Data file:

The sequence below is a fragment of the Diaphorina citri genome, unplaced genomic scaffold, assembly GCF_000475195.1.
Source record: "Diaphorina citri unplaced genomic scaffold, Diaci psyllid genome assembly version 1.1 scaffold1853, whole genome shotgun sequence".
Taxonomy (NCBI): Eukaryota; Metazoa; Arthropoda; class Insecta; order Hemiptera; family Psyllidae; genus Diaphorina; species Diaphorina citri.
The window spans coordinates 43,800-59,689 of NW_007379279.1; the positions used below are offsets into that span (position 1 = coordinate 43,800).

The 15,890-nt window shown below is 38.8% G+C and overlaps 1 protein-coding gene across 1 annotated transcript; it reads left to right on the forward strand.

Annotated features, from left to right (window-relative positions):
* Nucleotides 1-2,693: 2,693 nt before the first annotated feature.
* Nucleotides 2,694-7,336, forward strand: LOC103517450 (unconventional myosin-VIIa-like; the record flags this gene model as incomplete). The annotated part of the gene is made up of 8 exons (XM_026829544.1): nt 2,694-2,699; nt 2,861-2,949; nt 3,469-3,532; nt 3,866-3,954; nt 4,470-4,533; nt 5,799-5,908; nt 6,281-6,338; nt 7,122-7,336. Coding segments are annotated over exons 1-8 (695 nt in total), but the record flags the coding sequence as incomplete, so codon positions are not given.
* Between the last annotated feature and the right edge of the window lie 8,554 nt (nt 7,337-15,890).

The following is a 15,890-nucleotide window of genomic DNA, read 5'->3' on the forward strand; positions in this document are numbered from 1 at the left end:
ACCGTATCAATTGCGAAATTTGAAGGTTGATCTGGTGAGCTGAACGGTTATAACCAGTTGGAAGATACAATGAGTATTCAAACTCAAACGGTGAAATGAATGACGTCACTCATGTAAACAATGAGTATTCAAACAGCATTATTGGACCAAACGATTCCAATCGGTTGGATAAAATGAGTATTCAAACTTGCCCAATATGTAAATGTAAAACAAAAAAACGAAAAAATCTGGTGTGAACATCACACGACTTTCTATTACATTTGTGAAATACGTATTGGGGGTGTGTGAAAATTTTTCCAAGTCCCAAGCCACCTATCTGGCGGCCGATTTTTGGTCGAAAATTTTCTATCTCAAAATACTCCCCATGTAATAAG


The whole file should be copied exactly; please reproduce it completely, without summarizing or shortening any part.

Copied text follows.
The sequence below is a fragment of the Diaphorina citri genome, unplaced genomic scaffold, assembly GCF_000475195.1.
Source record: "Diaphorina citri unplaced genomic scaffold, Diaci psyllid genome assembly version 1.1 scaffold1853, whole genome shotgun sequence".
Taxonomy (NCBI): Eukaryota; Metazoa; Arthropoda; class Insecta; order Hemiptera; family Psyllidae; genus Diaphorina; species Diaphorina citri.
The window spans coordinates 43,800-59,689 of NW_007379279.1; the positions used below are offsets into that span (position 1 = coordinate 43,800).

The 15,890-nt window shown below is 38.8% G+C and overlaps 1 protein-coding gene across 1 annotated transcript; it reads left to right on the forward strand.

Annotated features, from left to right (window-relative positions):
* Nucleotides 1-2,693: 2,693 nt before the first annotated feature.
* Nucleotides 2,694-7,336, forward strand: LOC103517450 (unconventional myosin-VIIa-like; the record flags this gene model as incomplete). The annotated part of the gene is made up of 8 exons (XM_026829544.1): nt 2,694-2,699; nt 2,861-2,949; nt 3,469-3,532; nt 3,866-3,954; nt 4,470-4,533; nt 5,799-5,908; nt 6,281-6,338; nt 7,122-7,336. Coding segments are annotated over exons 1-8 (695 nt in total), but the record flags the coding sequence as incomplete, so codon positions are not given.
* Between the last annotated feature and the right edge of the window lie 8,554 nt (nt 7,337-15,890).

The following is a 15,890-nucleotide window of genomic DNA, read 5'->3' on the forward strand; positions in this document are numbered from 1 at the left end:
ACCGTATCAATTGCGAAATTTGAAGGTTGATCTGGTGAGCTGAACGGTTATAACCAGTTGGAAGATACAATGAGTATTCAAACTCAAACGGTGAAATGAATGACGTCACTCATGTAAACAATGAGTATTCAAACAGCATTATTGGACCAAACGATTCCAATCGGTTGGATAAAATGAGTATTCAAACTTGCCCAATATGTAAATGTAAAACAAAAAAACGAAAAAATCTGGTGTGAACATCACACGACTTTCTATTACATTTGTGAAATACGTATTGGGGGTGTGTGAAAATTTTTCCAAGTCCCAAGCCACCTATCTGGCGGCCGATTTTTGGTCGAAAATTTTCTATCTCAAAATACTCCCCATGTAATAAG